Mehsud is the main suspect behind the 2007 assassination of former Prime Minister Benazir Bhutto. Her widower, Asif Ali Zadari, is now president of Pakistan — and, according to the Journal, a prime supporter of the unmanned strikes.
Which leads Slate’s William Saletan to wonder:Are we buying his support by sending our drones to avenge his wife’s death?”
It’s almost Shakespearean. But since we’re in the 21st century instead of the 16th, we seal our pact with the king by sending machines, not human assassins, to bring heaven’s wrath on the warlord who slew his beloved. And this time, the wrath really does come from heaven. Put yourself in Zardari’s shoes. You’re being offered the chance to destroy your enemy with a power unknown to history’s greatest kings and generals: a bloodless, all-seeing airborne hunting party.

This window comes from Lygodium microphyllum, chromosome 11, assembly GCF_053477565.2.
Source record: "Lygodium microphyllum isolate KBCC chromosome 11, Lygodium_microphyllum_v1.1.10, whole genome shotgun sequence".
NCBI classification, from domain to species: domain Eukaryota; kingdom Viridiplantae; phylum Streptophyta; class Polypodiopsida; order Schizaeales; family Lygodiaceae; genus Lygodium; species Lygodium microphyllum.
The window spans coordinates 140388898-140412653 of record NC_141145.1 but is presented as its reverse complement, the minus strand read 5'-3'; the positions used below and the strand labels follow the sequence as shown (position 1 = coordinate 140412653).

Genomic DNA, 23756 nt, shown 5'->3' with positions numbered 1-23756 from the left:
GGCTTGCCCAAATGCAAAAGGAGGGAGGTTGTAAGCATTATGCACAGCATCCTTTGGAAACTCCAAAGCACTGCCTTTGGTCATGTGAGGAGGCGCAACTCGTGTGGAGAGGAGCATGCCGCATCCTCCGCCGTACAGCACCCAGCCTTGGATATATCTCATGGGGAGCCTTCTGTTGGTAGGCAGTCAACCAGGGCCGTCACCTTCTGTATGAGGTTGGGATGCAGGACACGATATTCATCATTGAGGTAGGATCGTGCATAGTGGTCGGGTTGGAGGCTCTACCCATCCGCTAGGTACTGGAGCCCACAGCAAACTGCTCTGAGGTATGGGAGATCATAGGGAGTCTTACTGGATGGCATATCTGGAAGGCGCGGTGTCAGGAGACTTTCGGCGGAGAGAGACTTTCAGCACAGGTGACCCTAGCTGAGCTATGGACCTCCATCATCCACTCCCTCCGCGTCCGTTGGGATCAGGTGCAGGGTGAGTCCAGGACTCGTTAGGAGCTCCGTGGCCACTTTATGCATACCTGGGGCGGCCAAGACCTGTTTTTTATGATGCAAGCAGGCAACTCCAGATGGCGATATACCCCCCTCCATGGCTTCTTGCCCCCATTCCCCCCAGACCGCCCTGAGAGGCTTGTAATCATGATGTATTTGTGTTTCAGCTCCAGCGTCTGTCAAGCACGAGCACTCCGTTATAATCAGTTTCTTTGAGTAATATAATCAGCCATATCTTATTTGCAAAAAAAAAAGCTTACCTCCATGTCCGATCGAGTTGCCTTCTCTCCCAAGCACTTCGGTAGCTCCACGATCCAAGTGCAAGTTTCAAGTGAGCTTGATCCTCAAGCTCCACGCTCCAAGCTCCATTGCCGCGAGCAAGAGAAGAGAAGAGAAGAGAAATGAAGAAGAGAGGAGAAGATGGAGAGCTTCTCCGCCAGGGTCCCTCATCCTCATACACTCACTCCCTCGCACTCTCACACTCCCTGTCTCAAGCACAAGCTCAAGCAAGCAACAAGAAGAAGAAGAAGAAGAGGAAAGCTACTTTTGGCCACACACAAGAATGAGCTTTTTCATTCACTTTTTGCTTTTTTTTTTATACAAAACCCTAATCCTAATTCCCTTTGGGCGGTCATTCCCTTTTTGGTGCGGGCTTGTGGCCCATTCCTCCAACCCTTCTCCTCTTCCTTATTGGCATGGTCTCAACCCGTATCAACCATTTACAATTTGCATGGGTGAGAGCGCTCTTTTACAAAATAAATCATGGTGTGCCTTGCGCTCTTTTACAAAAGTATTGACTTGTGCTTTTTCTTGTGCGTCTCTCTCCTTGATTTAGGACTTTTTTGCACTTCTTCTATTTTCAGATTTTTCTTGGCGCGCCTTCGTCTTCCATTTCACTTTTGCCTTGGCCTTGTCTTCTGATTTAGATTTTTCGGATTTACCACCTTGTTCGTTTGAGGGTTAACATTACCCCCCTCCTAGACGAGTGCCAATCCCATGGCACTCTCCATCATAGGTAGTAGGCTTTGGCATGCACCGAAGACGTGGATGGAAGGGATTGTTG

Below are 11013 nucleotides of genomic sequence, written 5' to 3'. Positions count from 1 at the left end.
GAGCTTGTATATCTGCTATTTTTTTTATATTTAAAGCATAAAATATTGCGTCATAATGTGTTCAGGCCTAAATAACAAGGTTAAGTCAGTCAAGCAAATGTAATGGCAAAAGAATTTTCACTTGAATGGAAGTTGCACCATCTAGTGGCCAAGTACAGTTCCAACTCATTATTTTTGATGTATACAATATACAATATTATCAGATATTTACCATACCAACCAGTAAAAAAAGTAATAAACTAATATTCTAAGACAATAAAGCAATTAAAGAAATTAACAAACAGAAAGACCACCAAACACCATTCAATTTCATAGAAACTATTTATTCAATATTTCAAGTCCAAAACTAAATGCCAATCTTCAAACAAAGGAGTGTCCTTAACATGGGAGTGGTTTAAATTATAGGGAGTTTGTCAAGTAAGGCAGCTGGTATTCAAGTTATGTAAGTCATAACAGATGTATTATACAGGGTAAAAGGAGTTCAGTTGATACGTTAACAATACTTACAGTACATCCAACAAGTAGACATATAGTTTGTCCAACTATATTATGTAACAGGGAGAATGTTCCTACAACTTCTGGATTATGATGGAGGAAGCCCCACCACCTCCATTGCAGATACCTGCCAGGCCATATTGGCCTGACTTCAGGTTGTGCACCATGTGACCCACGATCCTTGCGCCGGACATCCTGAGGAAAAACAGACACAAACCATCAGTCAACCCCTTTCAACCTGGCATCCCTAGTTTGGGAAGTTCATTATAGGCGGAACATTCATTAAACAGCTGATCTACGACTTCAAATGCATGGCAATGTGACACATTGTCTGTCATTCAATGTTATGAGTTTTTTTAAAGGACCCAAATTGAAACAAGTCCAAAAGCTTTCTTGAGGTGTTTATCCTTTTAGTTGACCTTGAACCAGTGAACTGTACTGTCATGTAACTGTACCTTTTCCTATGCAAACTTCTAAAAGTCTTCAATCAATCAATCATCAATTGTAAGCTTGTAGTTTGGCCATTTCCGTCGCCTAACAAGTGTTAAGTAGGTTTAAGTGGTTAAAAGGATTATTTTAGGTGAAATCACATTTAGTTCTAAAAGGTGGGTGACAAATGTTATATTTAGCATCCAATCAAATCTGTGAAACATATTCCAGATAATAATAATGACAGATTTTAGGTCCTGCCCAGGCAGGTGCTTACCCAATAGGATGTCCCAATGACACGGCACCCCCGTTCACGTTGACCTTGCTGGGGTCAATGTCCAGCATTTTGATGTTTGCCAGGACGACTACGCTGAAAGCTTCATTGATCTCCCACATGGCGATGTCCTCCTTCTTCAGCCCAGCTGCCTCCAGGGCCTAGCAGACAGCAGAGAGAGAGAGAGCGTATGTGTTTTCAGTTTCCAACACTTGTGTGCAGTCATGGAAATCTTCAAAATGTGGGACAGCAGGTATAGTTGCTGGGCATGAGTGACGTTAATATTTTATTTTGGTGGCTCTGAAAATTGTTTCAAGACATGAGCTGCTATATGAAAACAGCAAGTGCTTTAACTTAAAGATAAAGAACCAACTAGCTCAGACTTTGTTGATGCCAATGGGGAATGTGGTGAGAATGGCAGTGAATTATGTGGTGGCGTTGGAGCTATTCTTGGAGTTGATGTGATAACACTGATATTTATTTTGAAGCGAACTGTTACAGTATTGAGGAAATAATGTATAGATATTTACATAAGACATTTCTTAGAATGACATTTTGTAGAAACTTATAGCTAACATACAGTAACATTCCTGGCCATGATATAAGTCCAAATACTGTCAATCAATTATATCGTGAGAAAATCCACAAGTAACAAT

Would you refuse?

Disclaimer: The views expressed in this article are the sole responsibility of the author and do not necessarily reflect those of the ‘Wonders of Pakistan’. The contents of this article too are the sole responsibility of the author(s). WoP will not be responsible or liable for any inaccurate or incorrect statements contained in this article.
[Photo: USAF]

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Source: Danger Room, Posted July 26, 2009

From Iraq to Afghanistan, US Wars Not Going According to Plan